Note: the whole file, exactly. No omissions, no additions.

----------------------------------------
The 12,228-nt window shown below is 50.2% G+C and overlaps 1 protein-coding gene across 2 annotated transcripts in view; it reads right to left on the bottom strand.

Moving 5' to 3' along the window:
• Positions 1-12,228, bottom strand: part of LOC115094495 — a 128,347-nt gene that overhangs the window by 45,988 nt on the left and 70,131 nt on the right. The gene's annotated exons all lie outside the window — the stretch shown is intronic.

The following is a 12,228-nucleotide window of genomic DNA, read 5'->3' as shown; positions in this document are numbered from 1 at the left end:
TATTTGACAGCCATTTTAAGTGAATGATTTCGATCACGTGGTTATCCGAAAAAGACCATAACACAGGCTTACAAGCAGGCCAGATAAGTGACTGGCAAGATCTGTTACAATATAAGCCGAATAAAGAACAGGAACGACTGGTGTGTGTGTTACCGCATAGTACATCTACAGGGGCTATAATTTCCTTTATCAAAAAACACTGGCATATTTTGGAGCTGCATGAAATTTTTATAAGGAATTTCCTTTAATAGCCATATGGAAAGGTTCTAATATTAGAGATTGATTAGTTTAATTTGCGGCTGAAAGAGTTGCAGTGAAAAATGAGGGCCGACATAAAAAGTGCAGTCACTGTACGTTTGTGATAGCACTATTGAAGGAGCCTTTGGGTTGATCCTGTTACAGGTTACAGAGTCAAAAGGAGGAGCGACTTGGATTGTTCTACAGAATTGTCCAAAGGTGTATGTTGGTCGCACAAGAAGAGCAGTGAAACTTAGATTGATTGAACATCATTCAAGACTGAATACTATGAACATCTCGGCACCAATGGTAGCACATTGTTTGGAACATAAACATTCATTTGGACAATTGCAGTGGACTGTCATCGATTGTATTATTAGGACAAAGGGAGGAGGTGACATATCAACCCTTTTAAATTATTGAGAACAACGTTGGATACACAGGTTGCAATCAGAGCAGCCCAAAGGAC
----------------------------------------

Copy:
The 12,228-nt window shown below is 50.2% G+C and overlaps 1 protein-coding gene across 2 annotated transcripts in view; it reads right to left on the bottom strand.

Moving 5' to 3' along the window:
• Positions 1-12,228, bottom strand: part of LOC115094495 — a 128,347-nt gene that overhangs the window by 45,988 nt on the left and 70,131 nt on the right. The gene's annotated exons all lie outside the window — the stretch shown is intronic.

The following is a 12,228-nucleotide window of genomic DNA, read 5'->3' as shown; positions in this document are numbered from 1 at the left end:
TATTTGACAGCCATTTTAAGTGAATGATTTCGATCACGTGGTTATCCGAAAAAGACCATAACACAGGCTTACAAGCAGGCCAGATAAGTGACTGGCAAGATCTGTTACAATATAAGCCGAATAAAGAACAGGAACGACTGGTGTGTGTGTTACCGCATAGTACATCTACAGGGGCTATAATTTCCTTTATCAAAAAACACTGGCATATTTTGGAGCTGCATGAAATTTTTATAAGGAATTTCCTTTAATAGCCATATGGAAAGGTTCTAATATTAGAGATTGATTAGTTTAATTTGCGGCTGAAAGAGTTGCAGTGAAAAATGAGGGCCGACATAAAAAGTGCAGTCACTGTACGTTTGTGATAGCACTATTGAAGGAGCCTTTGGGTTGATCCTGTTACAGGTTACAGAGTCAAAAGGAGGAGCGACTTGGATTGTTCTACAGAATTGTCCAAAGGTGTATGTTGGTCGCACAAGAAGAGCAGTGAAACTTAGATTGATTGAACATCATTCAAGACTGAATACTATGAACATCTCGGCACCAATGGTAGCACATTGTTTGGAACATAAACATTCATTTGGACAATTGCAGTGGACTGTCATCGATTGTATTATTAGGACAAAGGGAGGAGGTGACATATCAACCCTTTTAAATTATTGAGAACAACGTTGGATACACAGGTTGCAATCAGAGCAGCCCAAAGGAC